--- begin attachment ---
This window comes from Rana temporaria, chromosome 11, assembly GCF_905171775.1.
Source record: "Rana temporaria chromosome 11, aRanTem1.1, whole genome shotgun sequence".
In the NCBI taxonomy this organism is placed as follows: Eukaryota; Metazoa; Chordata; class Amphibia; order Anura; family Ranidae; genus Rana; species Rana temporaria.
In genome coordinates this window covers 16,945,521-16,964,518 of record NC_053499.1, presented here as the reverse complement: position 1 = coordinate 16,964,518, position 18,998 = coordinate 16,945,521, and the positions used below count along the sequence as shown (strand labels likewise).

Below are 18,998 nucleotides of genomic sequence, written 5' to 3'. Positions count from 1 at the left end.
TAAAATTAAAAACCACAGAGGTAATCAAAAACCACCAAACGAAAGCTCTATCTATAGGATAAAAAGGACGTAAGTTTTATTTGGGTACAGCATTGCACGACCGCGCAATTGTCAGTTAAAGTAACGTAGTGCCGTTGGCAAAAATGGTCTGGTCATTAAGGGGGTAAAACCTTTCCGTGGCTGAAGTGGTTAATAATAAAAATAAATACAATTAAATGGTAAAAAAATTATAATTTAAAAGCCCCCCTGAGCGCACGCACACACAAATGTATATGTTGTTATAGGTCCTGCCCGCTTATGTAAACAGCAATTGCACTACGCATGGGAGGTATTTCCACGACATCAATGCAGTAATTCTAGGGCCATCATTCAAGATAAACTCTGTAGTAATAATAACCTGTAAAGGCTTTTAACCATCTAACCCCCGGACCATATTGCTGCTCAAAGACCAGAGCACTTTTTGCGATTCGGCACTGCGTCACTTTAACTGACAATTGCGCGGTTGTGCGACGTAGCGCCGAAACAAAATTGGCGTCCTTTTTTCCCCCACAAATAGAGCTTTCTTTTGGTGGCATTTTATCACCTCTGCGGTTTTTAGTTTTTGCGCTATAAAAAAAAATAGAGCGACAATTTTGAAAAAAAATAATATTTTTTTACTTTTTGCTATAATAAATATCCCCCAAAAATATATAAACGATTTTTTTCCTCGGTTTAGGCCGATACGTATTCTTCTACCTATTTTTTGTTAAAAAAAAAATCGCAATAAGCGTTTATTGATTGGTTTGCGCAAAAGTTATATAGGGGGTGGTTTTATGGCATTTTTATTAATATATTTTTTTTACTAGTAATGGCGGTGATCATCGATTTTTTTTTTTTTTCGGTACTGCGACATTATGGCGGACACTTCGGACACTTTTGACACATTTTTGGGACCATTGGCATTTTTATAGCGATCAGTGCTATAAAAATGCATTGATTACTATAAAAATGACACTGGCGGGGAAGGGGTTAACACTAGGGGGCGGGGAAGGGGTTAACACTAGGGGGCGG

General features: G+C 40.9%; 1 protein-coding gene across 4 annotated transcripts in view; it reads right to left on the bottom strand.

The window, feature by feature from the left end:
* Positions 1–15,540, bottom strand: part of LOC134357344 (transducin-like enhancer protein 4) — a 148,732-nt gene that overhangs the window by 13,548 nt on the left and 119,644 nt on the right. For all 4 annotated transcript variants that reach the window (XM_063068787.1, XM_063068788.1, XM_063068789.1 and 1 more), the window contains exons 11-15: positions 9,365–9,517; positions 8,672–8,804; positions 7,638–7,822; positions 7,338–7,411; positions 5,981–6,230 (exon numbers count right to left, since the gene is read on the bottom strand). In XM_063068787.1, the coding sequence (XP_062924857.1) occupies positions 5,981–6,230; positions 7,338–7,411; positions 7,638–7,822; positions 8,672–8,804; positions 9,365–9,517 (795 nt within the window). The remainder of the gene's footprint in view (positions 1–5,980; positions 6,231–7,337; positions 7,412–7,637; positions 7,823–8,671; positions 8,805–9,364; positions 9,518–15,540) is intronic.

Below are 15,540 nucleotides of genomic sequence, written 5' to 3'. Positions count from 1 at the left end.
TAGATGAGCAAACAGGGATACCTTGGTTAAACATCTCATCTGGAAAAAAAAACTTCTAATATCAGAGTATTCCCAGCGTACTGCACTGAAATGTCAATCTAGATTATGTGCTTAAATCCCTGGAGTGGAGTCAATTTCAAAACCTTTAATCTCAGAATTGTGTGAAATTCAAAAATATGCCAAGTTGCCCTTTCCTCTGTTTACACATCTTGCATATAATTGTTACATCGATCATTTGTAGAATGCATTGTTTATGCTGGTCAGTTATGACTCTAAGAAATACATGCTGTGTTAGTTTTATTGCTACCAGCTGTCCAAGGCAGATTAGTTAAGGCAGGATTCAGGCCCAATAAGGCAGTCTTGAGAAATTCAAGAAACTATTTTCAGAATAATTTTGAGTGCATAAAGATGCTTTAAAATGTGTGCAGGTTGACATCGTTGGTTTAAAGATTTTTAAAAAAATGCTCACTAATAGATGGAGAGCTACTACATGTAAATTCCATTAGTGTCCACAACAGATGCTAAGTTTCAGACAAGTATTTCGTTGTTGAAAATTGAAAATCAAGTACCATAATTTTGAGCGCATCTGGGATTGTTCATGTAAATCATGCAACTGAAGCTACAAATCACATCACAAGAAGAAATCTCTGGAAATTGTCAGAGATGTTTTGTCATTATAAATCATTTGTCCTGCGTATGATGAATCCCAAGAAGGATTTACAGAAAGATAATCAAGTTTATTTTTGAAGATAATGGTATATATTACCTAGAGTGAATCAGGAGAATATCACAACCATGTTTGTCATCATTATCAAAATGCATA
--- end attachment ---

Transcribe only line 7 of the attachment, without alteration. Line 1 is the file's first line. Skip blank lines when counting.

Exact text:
General features: G+C 40.9%; 1 protein-coding gene across 4 annotated transcripts in view; it reads right to left on the bottom strand.